I’ve been all over the place with coaching—from preschool learn-to-play to high school and college lacrosse—and the underlying theme is the same: Players who have strong fundamentals can be more easily taught strategy and higher-level skills. The players who struggle are the ones that are missing the foundation they didn’t get at the younger levels.

When coaching middle school and youth lacrosse, it’s fun to throw a play in here and there, and to work on strategies at practice. But when the majority of practice time is spent on these items instead of the basics, the players of that championship middle school team are going to lose out in the long run.

It often starts the same way. We do a great job working on throwing, catching, scooping, defensive positioning and shooting in the first week of practice. But then the games start, and we start to strategize, with thoughts like:

  • If we put these two players here and get the ball to our fastest middie, then get the weak catchers to stand over there…Aha, we’ll score every time!
  • What if we plant two defenders right at the top of the 8-meter and they never move. It stops the fast break!
  • If we pass less and run more, then we have less chance of dropping the ball and we score more.
  • Our team is undefeated. We must be great coaches!

At the end of the season, all we really have are players whose fundamental skills have not really improved. Their understanding of the game is not much better, and they rely on scripted plays that will be completely different next season with the next coach.

We still get players coming out for the varsity squad, in their fourth or fifth year, who can’t catch a ball and run at the same time. Or, who ask what shooting space is. Really?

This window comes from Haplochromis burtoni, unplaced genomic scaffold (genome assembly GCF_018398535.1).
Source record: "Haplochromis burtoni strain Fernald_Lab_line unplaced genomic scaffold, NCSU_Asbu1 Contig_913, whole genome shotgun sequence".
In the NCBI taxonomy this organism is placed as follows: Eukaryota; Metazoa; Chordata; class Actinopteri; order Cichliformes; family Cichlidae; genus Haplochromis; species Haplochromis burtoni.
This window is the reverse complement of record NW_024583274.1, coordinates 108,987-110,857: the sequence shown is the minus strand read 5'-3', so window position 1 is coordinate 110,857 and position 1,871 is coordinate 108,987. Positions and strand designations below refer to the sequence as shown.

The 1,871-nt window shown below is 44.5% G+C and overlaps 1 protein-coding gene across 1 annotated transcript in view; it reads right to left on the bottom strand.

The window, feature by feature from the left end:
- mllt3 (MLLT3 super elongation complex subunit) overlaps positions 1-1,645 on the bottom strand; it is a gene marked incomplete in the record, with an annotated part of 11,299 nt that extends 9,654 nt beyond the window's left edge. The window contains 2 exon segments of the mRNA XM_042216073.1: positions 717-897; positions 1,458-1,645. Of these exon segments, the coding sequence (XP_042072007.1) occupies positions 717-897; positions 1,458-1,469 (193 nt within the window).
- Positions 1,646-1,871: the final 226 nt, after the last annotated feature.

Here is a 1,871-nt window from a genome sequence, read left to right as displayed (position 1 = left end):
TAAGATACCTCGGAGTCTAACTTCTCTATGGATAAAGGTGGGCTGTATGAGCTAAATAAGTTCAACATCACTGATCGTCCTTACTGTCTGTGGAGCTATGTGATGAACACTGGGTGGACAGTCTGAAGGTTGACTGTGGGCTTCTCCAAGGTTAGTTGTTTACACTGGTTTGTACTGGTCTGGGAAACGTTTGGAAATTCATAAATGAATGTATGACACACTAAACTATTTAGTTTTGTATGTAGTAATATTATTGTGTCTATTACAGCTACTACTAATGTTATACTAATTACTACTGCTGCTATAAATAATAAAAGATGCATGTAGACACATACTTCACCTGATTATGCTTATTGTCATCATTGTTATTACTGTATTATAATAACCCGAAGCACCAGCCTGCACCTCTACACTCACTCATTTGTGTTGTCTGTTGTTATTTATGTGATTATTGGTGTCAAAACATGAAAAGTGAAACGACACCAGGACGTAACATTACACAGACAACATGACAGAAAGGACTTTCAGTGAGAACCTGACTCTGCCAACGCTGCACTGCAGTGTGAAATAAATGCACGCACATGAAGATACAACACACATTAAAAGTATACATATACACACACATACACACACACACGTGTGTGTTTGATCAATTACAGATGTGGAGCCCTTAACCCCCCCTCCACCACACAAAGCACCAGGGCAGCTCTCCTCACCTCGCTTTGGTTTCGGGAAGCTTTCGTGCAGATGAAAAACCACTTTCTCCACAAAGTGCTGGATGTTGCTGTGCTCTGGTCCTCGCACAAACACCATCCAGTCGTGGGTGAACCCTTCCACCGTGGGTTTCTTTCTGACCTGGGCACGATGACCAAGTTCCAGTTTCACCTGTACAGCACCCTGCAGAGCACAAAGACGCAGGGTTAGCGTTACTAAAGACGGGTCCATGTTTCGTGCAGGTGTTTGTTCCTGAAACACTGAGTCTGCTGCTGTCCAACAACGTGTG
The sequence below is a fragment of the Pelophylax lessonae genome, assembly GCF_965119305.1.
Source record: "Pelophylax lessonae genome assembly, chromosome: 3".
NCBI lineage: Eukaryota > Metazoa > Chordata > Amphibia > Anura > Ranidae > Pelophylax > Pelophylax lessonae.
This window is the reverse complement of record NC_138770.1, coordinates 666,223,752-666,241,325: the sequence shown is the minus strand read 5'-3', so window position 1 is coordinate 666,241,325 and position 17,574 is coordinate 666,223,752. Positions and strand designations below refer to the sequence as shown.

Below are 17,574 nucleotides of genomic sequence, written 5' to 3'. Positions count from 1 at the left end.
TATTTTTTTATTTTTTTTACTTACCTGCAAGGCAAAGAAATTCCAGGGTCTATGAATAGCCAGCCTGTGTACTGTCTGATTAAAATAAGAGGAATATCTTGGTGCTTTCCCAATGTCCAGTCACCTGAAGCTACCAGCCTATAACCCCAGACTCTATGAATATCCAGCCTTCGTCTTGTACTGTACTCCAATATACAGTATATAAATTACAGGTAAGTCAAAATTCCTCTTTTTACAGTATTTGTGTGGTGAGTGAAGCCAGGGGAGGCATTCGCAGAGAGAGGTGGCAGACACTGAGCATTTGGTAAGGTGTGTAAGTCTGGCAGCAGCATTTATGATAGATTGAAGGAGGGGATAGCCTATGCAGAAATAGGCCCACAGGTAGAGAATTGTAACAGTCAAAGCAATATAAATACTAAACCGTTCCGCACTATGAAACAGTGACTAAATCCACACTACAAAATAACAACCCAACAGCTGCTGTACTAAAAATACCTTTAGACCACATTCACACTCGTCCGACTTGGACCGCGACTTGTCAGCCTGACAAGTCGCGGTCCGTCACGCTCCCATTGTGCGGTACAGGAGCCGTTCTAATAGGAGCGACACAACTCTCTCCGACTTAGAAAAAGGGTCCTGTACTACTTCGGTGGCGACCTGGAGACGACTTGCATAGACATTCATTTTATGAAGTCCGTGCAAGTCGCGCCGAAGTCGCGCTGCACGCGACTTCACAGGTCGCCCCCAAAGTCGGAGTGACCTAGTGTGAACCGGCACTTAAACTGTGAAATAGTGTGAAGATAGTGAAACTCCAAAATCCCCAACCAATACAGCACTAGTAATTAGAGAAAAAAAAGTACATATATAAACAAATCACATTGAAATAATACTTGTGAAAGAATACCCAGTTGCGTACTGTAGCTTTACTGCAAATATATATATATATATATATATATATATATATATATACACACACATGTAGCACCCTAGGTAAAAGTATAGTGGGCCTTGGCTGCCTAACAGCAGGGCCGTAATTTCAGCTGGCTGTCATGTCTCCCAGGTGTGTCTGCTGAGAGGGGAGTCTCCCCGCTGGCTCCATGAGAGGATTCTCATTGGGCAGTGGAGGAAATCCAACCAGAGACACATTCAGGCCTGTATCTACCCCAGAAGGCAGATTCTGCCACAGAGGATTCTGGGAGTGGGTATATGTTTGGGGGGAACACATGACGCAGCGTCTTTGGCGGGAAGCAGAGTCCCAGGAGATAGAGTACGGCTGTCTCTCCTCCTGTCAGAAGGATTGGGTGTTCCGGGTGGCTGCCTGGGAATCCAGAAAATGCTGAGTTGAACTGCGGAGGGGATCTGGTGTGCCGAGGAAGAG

Give me a player that has great ball handling from seasons of focusing on ball touches, understanding of basic defensive and offensive concepts, repeated opportunities to fail and learn on the field, and lots of encouraged passing during games, and they can be developed and transitioned into a higher-level player quickly at the varsity and even college level.

Even the best-intentioned coaches can get caught up in the scoreboard as confirmation of a job well done. Here are 10 easy ways to embrace player development and keep the focus on what players need to develop over the long run.

1. Emphasize ball touches

My favorite recipe is groups of three. Any ball-handling drill can be broken down into tiny groups where each player gets ball handling, has less time to be distracted and coaches can walk around and attend to each group. It also makes for lots of groups and helps coaches avoid over-coaching. Let them drop it and figure it out themselves a few times.

2. Start with positioning

There should be lots of drills going on without any sticks at all. Positioning has to do with feet. Cutting equals feet, defense equals feet, picks equal feet, motion...feet. Notice the theme here? Use a playground ball instead of a lacrosse ball so the focus is on footwork and players with different stick skills get on the same level.

3. Teach in a progression

Do it alone, do it with a friend, do it with a competitor, do it in a small-game scenario. For example, instead of just having your players pass the ball back and forth, work on catching by throwing the ball up and trying to catch it by the shoulder, then pass with a partner, then pass with a partner while another player is running on to try to intercept, then pass on the run with defense at chase.

Here's a great stick work progression from University of Maryland women's coach Cathy Reese, presented at the 2015 US Lacrosse Convention.

 

4. Talk about the rules